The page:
12. ^ "Ernst & Young Heads For Frost". American City Business Journals. 2005-12-18. Retrieved 2010-04-10.
  13. ^ "UTIMCO leases space at Frost Bank Tower". American City Business Journals. 2005-02-03. Retrieved 2010-04-10.
  14. ^ "Frost Bank Tower gains tenant, may get another". American City Business Journals. 2003-10-05. Retrieved 2010-04-23.
  15. ^ "Famous Buildings of Austin". Emporis. Archived from the original on 2007-04-29. Retrieved 2010-04-20.
  16. ^ "Frost Bank Tower". The City of Austin. Archived from the original on 2010-01-13. Retrieved 2010-04-10.
  17. ^ "Frost Bank Tower, Austin, TX" (PDF). Elliptipar. Archived from the original (PDF) on 17 July 2011. Retrieved 16 March 2011.
  18. ^ a b Rambin, James (March 7, 2019). "Austinites Weren't Always So Sure About Downtown's Iconic Frost Bank Tower". Austin TOWERS. Retrieved May 18, 2019.
  19. ^ Kelso, John (October 12, 2007). "Calling all yuppies: I can't find that Frost Bank Tower". Austin American-Statesman. Austin, Texas. p. B01.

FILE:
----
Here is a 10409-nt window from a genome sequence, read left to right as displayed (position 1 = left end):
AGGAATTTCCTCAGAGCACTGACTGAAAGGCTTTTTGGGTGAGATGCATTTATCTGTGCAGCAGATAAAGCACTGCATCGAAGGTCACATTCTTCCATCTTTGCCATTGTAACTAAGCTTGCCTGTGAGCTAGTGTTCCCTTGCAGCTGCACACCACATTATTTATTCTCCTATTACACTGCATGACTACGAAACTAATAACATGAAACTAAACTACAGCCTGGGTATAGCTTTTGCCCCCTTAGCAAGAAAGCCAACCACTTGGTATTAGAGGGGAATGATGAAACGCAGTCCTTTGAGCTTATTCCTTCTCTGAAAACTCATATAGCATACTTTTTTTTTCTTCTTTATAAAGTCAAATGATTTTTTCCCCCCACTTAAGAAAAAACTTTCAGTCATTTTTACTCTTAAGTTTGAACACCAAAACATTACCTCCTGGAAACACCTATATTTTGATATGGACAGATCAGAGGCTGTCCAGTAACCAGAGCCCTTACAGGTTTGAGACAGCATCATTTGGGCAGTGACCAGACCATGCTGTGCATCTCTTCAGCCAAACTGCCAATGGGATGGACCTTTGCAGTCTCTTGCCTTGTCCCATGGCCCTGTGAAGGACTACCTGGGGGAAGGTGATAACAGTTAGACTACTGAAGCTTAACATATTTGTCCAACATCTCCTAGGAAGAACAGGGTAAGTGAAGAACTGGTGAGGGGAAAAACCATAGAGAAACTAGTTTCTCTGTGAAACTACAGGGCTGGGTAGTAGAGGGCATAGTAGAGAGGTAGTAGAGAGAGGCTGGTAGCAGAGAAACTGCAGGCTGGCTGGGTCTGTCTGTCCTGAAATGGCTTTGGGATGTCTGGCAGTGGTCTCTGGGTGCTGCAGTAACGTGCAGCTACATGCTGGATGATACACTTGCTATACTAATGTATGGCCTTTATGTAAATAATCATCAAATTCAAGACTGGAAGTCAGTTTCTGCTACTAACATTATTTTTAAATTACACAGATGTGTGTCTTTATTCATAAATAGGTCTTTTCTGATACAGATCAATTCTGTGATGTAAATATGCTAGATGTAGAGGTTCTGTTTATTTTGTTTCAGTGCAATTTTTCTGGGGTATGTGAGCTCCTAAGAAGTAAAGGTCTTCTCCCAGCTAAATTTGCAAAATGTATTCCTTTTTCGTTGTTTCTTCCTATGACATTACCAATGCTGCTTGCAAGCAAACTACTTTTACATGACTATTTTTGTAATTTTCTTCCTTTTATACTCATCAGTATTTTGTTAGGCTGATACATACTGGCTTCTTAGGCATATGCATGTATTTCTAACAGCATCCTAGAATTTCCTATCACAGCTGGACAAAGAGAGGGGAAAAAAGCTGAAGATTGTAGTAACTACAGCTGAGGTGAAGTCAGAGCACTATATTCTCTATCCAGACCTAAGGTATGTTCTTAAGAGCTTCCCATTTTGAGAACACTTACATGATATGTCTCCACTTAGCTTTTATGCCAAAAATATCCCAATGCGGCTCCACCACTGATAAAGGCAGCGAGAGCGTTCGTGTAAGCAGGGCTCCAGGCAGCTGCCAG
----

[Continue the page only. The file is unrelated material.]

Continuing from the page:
20. ^ a b c "Best of Austin 2005". The Austin Chronicle. Retrieved 2010-04-10.
  21. ^ a b "Best of Austin 2004". The Austin Chronicle. Retrieved 2010-04-10.
  22. ^ a b "Best of Austin 2006". The Austin Chronicle. Retrieved 2010-04-10.
  23. ^ a b "Best of Austin 2007". The Austin Chronicle. Retrieved 2010-04-10.
  24. ^ a b "Best of Austin 2008". The Austin Chronicle. Retrieved 2010-04-10.
  25. ^ "2005 IALD Award Winners (22nd Annual)". IALD. Archived from the original on 19 April 2011. Retrieved 16 March 2011.
  26. ^ "Frost Bank Tower". Pavarini. Archived from the original on 2011-07-15. Retrieved 2010-04-20.
  27. ^ "Texas Construction's Best of 2003 Awards" (PDF). Texas Construction. Retrieved 16 March 2011.
  28. ^ "Office and Retail Space Downtown". Archived from the original on 2018-03-24. Retrieved 2010-04-10.
Preceded by
One American Center
Tallest Building in Austin
515 ft (157 m)
Succeeded by
360 Condominiums